Emil Lukas: Ringing of Distant Events

Review

Emil Lukas: Ringing of Distant Events

By Danica Willard Sachs May 7, 2015

Ringing of Distant Events, on view at Hosfelt Gallery, brings together works from four of Emil Lukas’ best-known yet methodologically distinct series: thread paintings, bubble paintings, larvae paintings, and puddle paintings. In each series, the artist employs a different labor-intensive process to create his abstract works. The exhibition highlights the artist’s strength in transcending the elemental components of painting. Finding alternative means of approaching canvas, paint, and the making of a line, Lukas’ works cease to exist as just two-dimensional paintings, hovering instead at the intersection between sculpture, drawing, and painting.

The exhibition takes its title from the opening artwork, The Ring of Distant Events #1438 (2015). Less painting, and more like weaving, the rainbows of vibrant colored thread that Lukas uses are drawn across the surface of a painted wood frame backed with a reflective film and affixed to the side with small nails. Countless layers of thread create a mesmerizing and tactile depth, moving Lukas’ work from two dimensions to three. AN increase in the density of thread toward the periphery of the frame results in the illusion of luminescence, as the glowing white surface of the reflective backing shows through the web of thread near the center of the painting. Similarly haptic and sculptural, Tri Condition #1439 (2015)—one of the two bubble paintings in the exhibition—is a plaster cast of bubble wrap. Lukas transforms this banal, human-made material into a honeycomb of vivid pastel color.

In the larvae paintings, which make up the bulk of the show, Lukas cedes control of the finished result of each painting to nature. To make each artwork, the artist employs blue bottle fly larvae that he sets loose next to pools of black ink on a gesso canvas. By manipulating light and heat, and the texture of the canvas, Lukas directs the larvae to move in different directions. In the simplest of these paintings, the results index the tiny bugs’ movement, each wiggling line the result of a flitting path across the surface of the canvas. To make the more dense paintings, like Cold Slope (2014), Lukas sometimes adds a thin coat of white wash between different bug painting sessions, which accumulate into a layered, weblike surface.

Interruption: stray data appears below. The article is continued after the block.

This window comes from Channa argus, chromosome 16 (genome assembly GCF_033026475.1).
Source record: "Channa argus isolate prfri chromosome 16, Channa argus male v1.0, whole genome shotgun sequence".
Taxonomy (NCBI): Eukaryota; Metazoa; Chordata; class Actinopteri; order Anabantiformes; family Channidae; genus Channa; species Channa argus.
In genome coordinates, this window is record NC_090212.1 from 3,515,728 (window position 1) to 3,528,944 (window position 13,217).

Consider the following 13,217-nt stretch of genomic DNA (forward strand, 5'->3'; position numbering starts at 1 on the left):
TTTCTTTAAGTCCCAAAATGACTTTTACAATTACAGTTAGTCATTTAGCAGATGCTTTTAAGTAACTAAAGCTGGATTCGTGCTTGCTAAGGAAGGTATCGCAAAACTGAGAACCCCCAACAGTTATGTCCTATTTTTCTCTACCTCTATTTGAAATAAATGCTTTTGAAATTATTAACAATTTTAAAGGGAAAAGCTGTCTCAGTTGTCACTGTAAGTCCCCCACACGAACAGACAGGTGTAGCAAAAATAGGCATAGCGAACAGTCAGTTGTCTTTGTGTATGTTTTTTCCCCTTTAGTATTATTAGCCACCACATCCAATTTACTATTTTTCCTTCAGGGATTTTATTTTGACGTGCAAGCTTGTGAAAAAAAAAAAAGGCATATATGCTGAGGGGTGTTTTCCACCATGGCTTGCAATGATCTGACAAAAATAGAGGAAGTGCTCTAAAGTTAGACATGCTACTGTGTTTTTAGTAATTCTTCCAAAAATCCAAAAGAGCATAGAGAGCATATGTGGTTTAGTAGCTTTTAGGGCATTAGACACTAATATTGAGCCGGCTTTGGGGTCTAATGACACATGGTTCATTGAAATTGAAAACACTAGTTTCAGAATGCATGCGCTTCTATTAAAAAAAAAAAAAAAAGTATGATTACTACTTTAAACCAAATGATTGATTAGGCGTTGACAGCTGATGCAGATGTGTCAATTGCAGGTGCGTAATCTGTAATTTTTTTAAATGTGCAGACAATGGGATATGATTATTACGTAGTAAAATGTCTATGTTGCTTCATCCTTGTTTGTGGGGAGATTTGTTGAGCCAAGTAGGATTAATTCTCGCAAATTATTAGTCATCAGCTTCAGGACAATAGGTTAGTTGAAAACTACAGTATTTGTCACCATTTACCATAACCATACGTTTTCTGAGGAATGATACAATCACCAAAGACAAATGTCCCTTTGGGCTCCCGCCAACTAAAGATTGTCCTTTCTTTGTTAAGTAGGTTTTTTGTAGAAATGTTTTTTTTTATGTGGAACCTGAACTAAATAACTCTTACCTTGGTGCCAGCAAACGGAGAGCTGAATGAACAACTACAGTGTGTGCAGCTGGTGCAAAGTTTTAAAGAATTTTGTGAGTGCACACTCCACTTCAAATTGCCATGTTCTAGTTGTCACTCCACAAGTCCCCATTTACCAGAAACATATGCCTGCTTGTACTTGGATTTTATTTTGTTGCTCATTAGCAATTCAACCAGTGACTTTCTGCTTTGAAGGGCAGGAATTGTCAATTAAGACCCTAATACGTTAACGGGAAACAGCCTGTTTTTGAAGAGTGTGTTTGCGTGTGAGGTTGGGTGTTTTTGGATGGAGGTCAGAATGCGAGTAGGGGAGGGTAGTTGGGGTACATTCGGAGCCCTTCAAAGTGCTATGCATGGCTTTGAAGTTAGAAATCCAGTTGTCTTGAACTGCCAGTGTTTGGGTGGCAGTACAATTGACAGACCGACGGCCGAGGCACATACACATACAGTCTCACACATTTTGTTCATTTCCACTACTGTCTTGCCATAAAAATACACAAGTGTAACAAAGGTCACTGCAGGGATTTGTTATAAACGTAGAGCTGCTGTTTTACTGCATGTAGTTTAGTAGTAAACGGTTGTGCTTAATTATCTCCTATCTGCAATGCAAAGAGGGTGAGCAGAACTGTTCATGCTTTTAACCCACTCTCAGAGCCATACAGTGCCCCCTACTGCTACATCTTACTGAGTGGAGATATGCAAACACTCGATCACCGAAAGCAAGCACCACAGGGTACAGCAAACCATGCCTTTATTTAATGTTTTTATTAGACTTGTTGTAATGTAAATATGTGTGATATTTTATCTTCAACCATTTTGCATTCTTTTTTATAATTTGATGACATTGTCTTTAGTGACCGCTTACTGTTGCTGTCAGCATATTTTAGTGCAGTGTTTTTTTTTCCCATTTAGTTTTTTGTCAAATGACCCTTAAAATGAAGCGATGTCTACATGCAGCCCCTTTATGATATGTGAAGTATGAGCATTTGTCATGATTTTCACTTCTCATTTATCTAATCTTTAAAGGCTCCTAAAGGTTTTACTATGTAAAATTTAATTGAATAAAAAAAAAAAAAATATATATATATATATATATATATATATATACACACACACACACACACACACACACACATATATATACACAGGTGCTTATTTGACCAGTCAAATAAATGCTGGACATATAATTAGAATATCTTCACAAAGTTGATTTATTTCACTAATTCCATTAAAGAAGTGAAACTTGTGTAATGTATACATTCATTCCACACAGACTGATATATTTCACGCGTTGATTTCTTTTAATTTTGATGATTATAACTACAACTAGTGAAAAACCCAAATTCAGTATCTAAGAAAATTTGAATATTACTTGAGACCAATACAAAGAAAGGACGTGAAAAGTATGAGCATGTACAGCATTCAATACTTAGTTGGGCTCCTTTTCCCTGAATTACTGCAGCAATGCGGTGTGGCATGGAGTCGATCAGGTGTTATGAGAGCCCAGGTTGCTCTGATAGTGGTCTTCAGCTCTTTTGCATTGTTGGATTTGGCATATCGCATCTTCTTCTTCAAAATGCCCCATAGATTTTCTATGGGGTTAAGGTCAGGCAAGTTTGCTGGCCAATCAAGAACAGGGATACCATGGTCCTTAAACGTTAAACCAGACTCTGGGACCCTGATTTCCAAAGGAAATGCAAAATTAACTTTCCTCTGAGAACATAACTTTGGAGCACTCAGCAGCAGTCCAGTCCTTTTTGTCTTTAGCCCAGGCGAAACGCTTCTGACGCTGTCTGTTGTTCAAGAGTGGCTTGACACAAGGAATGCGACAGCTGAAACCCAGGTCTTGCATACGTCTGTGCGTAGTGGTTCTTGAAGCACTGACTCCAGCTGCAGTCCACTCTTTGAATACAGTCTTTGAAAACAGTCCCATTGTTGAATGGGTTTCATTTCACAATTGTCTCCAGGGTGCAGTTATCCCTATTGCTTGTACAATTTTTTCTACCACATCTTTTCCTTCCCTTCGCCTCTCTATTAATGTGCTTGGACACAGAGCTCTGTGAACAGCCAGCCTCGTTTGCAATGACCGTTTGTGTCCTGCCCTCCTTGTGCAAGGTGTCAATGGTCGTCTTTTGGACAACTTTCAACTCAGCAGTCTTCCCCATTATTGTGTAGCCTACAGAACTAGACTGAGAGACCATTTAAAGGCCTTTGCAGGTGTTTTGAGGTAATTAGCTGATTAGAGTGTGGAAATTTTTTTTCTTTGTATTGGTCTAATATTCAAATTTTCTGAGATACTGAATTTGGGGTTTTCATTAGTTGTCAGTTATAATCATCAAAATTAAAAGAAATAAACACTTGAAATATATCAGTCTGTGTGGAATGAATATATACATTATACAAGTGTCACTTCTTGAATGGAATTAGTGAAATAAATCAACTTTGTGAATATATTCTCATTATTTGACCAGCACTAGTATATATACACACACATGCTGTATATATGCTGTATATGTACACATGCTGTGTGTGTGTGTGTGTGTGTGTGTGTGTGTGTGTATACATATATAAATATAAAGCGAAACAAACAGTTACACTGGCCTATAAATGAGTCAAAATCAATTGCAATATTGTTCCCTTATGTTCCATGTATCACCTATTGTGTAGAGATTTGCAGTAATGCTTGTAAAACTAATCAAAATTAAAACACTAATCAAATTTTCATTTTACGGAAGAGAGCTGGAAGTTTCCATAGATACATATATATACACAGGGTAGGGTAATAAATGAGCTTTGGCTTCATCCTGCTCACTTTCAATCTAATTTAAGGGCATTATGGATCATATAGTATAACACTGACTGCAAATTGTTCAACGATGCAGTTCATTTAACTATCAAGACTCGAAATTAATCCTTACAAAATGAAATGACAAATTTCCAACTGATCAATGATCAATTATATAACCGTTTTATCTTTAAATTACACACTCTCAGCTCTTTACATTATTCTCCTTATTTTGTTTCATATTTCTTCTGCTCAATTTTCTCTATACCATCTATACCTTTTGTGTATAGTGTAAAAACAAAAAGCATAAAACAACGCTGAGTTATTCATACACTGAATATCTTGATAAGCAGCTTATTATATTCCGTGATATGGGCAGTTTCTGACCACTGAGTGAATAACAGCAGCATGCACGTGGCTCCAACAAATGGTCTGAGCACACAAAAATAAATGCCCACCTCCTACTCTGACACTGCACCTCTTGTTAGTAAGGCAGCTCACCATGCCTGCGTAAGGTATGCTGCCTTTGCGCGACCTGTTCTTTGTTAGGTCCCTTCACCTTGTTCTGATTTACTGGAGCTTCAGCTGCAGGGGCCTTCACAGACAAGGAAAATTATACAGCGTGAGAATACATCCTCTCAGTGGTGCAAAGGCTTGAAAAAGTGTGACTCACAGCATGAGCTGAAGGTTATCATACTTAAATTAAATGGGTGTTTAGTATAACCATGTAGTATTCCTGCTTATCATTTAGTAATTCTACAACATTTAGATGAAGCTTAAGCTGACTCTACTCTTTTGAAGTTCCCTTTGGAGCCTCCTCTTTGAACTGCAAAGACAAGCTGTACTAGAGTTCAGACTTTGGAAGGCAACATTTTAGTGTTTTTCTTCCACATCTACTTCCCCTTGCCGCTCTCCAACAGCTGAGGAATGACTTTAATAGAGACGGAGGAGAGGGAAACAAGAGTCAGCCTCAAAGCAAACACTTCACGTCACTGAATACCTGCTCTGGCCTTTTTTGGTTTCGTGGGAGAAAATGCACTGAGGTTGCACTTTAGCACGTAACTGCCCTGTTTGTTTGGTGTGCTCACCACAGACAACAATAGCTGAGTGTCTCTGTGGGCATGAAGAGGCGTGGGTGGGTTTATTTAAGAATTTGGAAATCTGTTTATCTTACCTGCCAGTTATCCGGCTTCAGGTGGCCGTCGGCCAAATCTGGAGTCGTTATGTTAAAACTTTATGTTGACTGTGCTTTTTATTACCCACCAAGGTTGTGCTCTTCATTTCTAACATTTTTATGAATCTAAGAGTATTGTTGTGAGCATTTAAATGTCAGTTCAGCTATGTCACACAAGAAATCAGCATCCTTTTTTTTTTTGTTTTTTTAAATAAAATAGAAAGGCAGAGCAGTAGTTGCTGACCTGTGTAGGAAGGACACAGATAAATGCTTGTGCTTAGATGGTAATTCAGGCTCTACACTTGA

Emil Lukas: Ringing of Distant Events; installation view, Hosfelt Gallery, San Francisco. Photo: David Stroud.

Similar to the larvae paintings, Between Stars (2015) enlists natural forces as a collaborator, in this case employing the effects of gravity on paint to create this beguiling image. To make these, Lukas pulls back nodes of the canvas with thread attached to the wooden stretcher bar to create a small depression. Into this dimple in the surface of the canvas Lukas painstakingly pours paint, letting each layer dry completely before adding another color. Variation comes from the artist’s choice of hue, and in the viscosity of the paint, which dictates how much it pools and how quickly it dries. The result is like looking at a cross section of quartz, each shade a different ring around the center of the crater.

Emil Lukas’ paintings in Ringing of Distant Events are magnetic, luring the viewer in with their mystifying processes. The sparse installation of the exhibition makes good use of Hosfelt Gallery’s cavernous space, with most of the large paintings holding entire walls by themselves. This works to the advantage of viewers, allowing plenty of time and visual space to marvel at Lukas’ complex, differing processes. 

Emil Lukas: Ringing of Distant Events is on view at Hosfelt Gallery, in San Francisco, through May 9, 2015.

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